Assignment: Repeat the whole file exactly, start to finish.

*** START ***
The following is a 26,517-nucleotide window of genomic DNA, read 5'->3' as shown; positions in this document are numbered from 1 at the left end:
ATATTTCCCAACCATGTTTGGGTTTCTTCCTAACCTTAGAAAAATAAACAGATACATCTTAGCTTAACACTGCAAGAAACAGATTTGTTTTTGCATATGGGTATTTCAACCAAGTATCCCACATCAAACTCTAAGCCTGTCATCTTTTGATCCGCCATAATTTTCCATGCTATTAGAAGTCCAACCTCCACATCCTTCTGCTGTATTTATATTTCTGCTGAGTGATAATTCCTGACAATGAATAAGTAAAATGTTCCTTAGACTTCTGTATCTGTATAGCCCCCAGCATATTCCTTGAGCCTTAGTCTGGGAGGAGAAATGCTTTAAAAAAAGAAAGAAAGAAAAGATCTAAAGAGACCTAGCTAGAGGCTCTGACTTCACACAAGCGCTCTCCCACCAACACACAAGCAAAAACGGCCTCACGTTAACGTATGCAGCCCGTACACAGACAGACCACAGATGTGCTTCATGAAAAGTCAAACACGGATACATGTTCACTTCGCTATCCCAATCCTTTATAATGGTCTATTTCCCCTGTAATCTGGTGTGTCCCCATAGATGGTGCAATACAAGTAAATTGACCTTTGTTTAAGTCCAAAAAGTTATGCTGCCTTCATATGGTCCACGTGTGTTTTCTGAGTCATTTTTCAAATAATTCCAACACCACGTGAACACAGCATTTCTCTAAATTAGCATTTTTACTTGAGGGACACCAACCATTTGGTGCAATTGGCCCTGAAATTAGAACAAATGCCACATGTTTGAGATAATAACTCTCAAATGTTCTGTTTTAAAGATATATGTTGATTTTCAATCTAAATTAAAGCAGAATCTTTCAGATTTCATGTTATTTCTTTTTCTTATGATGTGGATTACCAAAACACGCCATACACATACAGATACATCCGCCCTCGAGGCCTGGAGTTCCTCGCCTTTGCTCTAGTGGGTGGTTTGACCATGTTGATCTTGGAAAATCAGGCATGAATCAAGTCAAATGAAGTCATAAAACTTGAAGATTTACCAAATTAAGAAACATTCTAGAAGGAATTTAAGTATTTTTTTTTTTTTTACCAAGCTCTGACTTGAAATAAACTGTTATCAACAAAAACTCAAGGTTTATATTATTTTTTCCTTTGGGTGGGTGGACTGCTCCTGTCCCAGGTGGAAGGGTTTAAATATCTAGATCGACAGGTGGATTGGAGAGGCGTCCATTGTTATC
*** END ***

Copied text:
The following is a 26,517-nucleotide window of genomic DNA, read 5'->3' as shown; positions in this document are numbered from 1 at the left end:
ATATTTCCCAACCATGTTTGGGTTTCTTCCTAACCTTAGAAAAATAAACAGATACATCTTAGCTTAACACTGCAAGAAACAGATTTGTTTTTGCATATGGGTATTTCAACCAAGTATCCCACATCAAACTCTAAGCCTGTCATCTTTTGATCCGCCATAATTTTCCATGCTATTAGAAGTCCAACCTCCACATCCTTCTGCTGTATTTATATTTCTGCTGAGTGATAATTCCTGACAATGAATAAGTAAAATGTTCCTTAGACTTCTGTATCTGTATAGCCCCCAGCATATTCCTTGAGCCTTAGTCTGGGAGGAGAAATGCTTTAAAAAAAGAAAGAAAGAAAAGATCTAAAGAGACCTAGCTAGAGGCTCTGACTTCACACAAGCGCTCTCCCACCAACACACAAGCAAAAACGGCCTCACGTTAACGTATGCAGCCCGTACACAGACAGACCACAGATGTGCTTCATGAAAAGTCAAACACGGATACATGTTCACTTCGCTATCCCAATCCTTTATAATGGTCTATTTCCCCTGTAATCTGGTGTGTCCCCATAGATGGTGCAATACAAGTAAATTGACCTTTGTTTAAGTCCAAAAAGTTATGCTGCCTTCATATGGTCCACGTGTGTTTTCTGAGTCATTTTTCAAATAATTCCAACACCACGTGAACACAGCATTTCTCTAAATTAGCATTTTTACTTGAGGGACACCAACCATTTGGTGCAATTGGCCCTGAAATTAGAACAAATGCCACATGTTTGAGATAATAACTCTCAAATGTTCTGTTTTAAAGATATATGTTGATTTTCAATCTAAATTAAAGCAGAATCTTTCAGATTTCATGTTATTTCTTTTTCTTATGATGTGGATTACCAAAACACGCCATACACATACAGATACATCCGCCCTCGAGGCCTGGAGTTCCTCGCCTTTGCTCTAGTGGGTGGTTTGACCATGTTGATCTTGGAAAATCAGGCATGAATCAAGTCAAATGAAGTCATAAAACTTGAAGATTTACCAAATTAAGAAACATTCTAGAAGGAATTTAAGTATTTTTTTTTTTTTTACCAAGCTCTGACTTGAAATAAACTGTTATCAACAAAAACTCAAGGTTTATATTATTTTTTCCTTTGGGTGGGTGGACTGCTCCTGTCCCAGGTGGAAGGGTTTAAATATCTAGATCGACAGGTGGATTGGAGAGGCGTCCATTGTTATC